There's nothing generic about the "The Restaurant." Despite its lackluster name, Burlington's newest Church Street eatery excels in uniqueness -- from the romantic Old World decor to unorthodox food combinations such as lobster paired with black truffle bernaise.
"It's some stuff I worked on when I had a lot of down time," says dreadlocked chef Lenny Williams, a former chef at Iron Wolf who got his start running a French-fries cart. "This is basically the place I've been waiting to do in Burlington." Red Square co-owner Jack O'Brien is his partner in the project.
Maybe the Jerez sherry is what made the wild mushroom soup so mmm-mmm good on Monday night. Intensely flavorful and served at just the right temperature, it was the ideal intro to a meal that moved on to a walnut-and-pear salad, two more appetizers, an entree and chocolate lava cake for dessert. With his Boston accent, Williams butchers the pronunciation of foie gras, but its presentation is perfect in an appetizer of pan-seared sea scallops served with fresh figs roasted with madeira and serrano ham glaze that will knock your socks off -- even on a cold night. To say nothing of the filet mignon topped with Stilton blue cheese and a truffle-port-and-green-pepper-corn sauce. Sound la-di-da? The scalloped potatoes on the side bring the dish down to earth.
On the plate and in its ambience, The Restaurant gets the combination of quality and comfort just right. Ditto the funky-but-friendly wait staff. The intimate 38-seat restaurant looks French -- or French Quarter -- with chandeliers, gold-painted ceiling, red velvet chairs and cozy banquette seating. But the banana split on the dessert menu is all-American. Couples can count on spending $100 for a full meal -- cher but fair. Book early for Valentine's Day.
-The lights are still on at Starry Night Cafe in Ferrisburgh, but Fleury Mahoney is in the process of selling the artful eatery. After opening "O" in Burlington, "It became apparent that running two restaurants was going to be harder than I thought," says the 36-year-old restaurateur. So she is leasing Starry Night to Charlie and Cheryl Dooley of Charlotte, who for years have been trying to open a restaurant in their hometown. A long-time producer of large-scale food and craft shows, Charlie Dooley has a lot of experience organizing and marketing events. Cheryl will be the chef. "I feel like it's in good hands," says Mahoney.
-So is another restaurant with strong ties to Starry Night. Discriminat-ing diners have been flocking to Black Sheep Bistro in Vergennes since it opened last summer. "It's a good concept for the times and the area," says Michel Maheu, who was the original chef at Starry Night. Appetizers and entrees are $5 and $15, respectively. But don't go without a reservation. Even during the week, "It's best to call first," advises Maheu. Definitely worth the drive.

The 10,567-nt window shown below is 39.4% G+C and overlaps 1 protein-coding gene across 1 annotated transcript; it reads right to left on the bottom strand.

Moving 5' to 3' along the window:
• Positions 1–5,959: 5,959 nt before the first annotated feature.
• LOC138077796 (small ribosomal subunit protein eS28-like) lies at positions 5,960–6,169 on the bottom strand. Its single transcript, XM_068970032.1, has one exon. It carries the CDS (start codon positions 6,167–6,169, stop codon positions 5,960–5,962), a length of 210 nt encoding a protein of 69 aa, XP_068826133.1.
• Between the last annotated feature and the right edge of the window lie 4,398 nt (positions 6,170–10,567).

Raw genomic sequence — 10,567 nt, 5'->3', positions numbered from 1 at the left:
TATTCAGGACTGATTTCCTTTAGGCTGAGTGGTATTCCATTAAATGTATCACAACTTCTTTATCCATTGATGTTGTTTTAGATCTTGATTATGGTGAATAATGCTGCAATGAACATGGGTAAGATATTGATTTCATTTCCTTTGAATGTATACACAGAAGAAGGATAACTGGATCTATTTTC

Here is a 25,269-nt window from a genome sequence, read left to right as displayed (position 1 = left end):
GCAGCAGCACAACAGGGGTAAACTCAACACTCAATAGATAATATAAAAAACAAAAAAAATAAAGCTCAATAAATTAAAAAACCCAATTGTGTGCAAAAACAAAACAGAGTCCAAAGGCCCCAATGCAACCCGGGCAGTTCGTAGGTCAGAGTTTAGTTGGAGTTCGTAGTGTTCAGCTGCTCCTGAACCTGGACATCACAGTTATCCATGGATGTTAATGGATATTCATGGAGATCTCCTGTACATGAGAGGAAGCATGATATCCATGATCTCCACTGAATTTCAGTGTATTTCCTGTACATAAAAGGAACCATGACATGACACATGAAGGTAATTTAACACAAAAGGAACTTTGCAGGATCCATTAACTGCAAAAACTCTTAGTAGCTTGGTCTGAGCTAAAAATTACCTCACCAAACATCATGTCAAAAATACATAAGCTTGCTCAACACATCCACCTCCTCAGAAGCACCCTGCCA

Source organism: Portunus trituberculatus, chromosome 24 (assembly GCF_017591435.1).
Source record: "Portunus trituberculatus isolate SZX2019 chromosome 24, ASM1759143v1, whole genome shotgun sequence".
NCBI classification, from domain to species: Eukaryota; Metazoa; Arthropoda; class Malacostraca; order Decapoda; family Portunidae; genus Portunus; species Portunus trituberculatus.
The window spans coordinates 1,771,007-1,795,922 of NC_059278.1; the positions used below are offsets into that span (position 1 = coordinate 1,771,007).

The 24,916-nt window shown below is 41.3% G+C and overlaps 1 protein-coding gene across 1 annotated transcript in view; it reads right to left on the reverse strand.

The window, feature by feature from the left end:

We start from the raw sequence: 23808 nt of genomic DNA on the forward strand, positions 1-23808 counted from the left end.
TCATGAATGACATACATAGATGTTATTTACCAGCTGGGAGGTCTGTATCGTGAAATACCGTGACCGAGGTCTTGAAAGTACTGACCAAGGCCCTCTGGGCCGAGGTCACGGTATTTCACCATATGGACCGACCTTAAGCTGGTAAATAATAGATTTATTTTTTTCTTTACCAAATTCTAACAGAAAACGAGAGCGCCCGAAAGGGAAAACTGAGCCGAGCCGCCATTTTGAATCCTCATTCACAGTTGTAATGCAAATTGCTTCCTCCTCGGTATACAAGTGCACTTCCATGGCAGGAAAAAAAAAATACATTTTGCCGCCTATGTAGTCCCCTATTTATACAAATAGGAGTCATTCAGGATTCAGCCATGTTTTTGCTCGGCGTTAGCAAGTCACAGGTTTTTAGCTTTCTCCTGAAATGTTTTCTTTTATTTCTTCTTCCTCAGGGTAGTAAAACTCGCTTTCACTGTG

-Another new dining destination is Main Street Cabot -- a 25-seat rural restaurant in the River Run tradition. "We are very similar in that everything is home-cooked," proprietor Charlotte Faulstick says of the offbeat Plainfield establishment run by Jimmy and Maya Kennedy. Plus, David Mamet frequents both places when he's in Vermont.
"This has been a dream for about the last 27 years -- to own a restaurant in the town that I love," says 46-year-old Faulstick. She launched in June with breakfast and lunch, but recently started serving themed dinners on Thursday and Friday nights -- "mostly seafood, Thai, Indian, Cajun." Prior to Main Street, Cabot did not have an eating establishment outside the school cafeteria. Now, Faulstick notes, "People say it feels like the town has a center."
Nibbles & Bits
After 24 years in the bread-baking business, Jules and Helen Rabin have made their last loaves. The Plainfield-based couple started Upland Bakers after Jules lost his teaching job at Goddard College in 1978. Scores of Central Vermont kids teethed on their dense, brown, crusty creations, according to a recent article by Marialisa Calta in the Barre-Montpelier Times Argus. She quotes Ginny Callan, who founded the now-defunct Horn of the Moon Cafe in Montpelier. "There was nothing like it to be found anywhere in the area. It seems hard to believe now, with so many artisan bakers around. But the Rabins started it. They educated us."
-When she is not serving as institutional memory for the local daily, or writing essays for Eating Well magazine, Calta is working with weatherman and talk-show host Al Roker on his second cookbook. She developed the recipes for his first -- the best-selling Al Roker's Big Bad Book of Barbecue. Next up is a "holiday book," featuring Roker family recipes from Thanksgiving, Christmas, Valentine's Day and Halloween. Will there be marshmallows? "Definitely," says Calta. "We say 'yes' to marshmallows." No to coconut and creamed onions. Check the portion sizes, though. Roker has dropped 100 pounds since he had his stomach stapled.
-Hey, Aren't You That Fat Chef? is the working title of a cooking show in development at the local ABC affiliate. The Restaurant's Lenny Williams came up with the concept, which involves eating and exercise. He also plays the hefty host. "They say it's going to happen," Williams says of the show, but he still can't give away any of the details. A soft-boiled version of "Iron Chef"? Fans will eat it up.
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